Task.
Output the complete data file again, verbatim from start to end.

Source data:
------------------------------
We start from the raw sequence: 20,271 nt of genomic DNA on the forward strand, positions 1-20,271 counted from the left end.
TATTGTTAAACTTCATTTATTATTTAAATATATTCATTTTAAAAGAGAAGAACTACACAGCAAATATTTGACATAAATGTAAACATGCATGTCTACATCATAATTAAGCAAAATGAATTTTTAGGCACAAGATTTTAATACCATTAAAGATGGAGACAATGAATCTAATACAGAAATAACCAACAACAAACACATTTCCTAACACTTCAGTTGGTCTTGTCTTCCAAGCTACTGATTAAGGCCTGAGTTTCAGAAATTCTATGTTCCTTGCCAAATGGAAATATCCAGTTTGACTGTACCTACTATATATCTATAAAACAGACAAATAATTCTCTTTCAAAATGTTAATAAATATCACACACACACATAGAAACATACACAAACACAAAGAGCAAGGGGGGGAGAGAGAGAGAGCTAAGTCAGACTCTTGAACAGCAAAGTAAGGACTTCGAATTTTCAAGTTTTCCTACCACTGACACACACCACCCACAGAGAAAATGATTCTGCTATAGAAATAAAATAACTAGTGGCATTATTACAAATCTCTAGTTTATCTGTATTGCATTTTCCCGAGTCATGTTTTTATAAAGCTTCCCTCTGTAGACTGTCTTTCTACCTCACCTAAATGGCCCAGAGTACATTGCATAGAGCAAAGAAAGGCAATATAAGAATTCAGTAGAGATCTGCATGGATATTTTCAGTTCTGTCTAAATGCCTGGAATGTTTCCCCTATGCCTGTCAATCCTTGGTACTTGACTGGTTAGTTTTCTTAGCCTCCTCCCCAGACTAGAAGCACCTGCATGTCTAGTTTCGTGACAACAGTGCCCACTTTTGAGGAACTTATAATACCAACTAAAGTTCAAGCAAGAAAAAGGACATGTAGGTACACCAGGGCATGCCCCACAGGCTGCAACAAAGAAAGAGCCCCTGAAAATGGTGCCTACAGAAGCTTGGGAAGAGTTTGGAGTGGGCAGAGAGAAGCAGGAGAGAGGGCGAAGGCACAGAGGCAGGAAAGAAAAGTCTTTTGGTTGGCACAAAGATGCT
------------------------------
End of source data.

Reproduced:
We start from the raw sequence: 20,271 nt of genomic DNA on the forward strand, positions 1-20,271 counted from the left end.
TATTGTTAAACTTCATTTATTATTTAAATATATTCATTTTAAAAGAGAAGAACTACACAGCAAATATTTGACATAAATGTAAACATGCATGTCTACATCATAATTAAGCAAAATGAATTTTTAGGCACAAGATTTTAATACCATTAAAGATGGAGACAATGAATCTAATACAGAAATAACCAACAACAAACACATTTCCTAACACTTCAGTTGGTCTTGTCTTCCAAGCTACTGATTAAGGCCTGAGTTTCAGAAATTCTATGTTCCTTGCCAAATGGAAATATCCAGTTTGACTGTACCTACTATATATCTATAAAACAGACAAATAATTCTCTTTCAAAATGTTAATAAATATCACACACACACATAGAAACATACACAAACACAAAGAGCAAGGGGGGGAGAGAGAGAGAGCTAAGTCAGACTCTTGAACAGCAAAGTAAGGACTTCGAATTTTCAAGTTTTCCTACCACTGACACACACCACCCACAGAGAAAATGATTCTGCTATAGAAATAAAATAACTAGTGGCATTATTACAAATCTCTAGTTTATCTGTATTGCATTTTCCCGAGTCATGTTTTTATAAAGCTTCCCTCTGTAGACTGTCTTTCTACCTCACCTAAATGGCCCAGAGTACATTGCATAGAGCAAAGAAAGGCAATATAAGAATTCAGTAGAGATCTGCATGGATATTTTCAGTTCTGTCTAAATGCCTGGAATGTTTCCCCTATGCCTGTCAATCCTTGGTACTTGACTGGTTAGTTTTCTTAGCCTCCTCCCCAGACTAGAAGCACCTGCATGTCTAGTTTCGTGACAACAGTGCCCACTTTTGAGGAACTTATAATACCAACTAAAGTTCAAGCAAGAAAAAGGACATGTAGGTACACCAGGGCATGCCCCACAGGCTGCAACAAAGAAAGAGCCCCTGAAAATGGTGCCTACAGAAGCTTGGGAAGAGTTTGGAGTGGGCAGAGAGAAGCAGGAGAGAGGGCGAAGGCACAGAGGCAGGAAAGAAAAGTCTTTTGGTTGGCACAAAGATGCT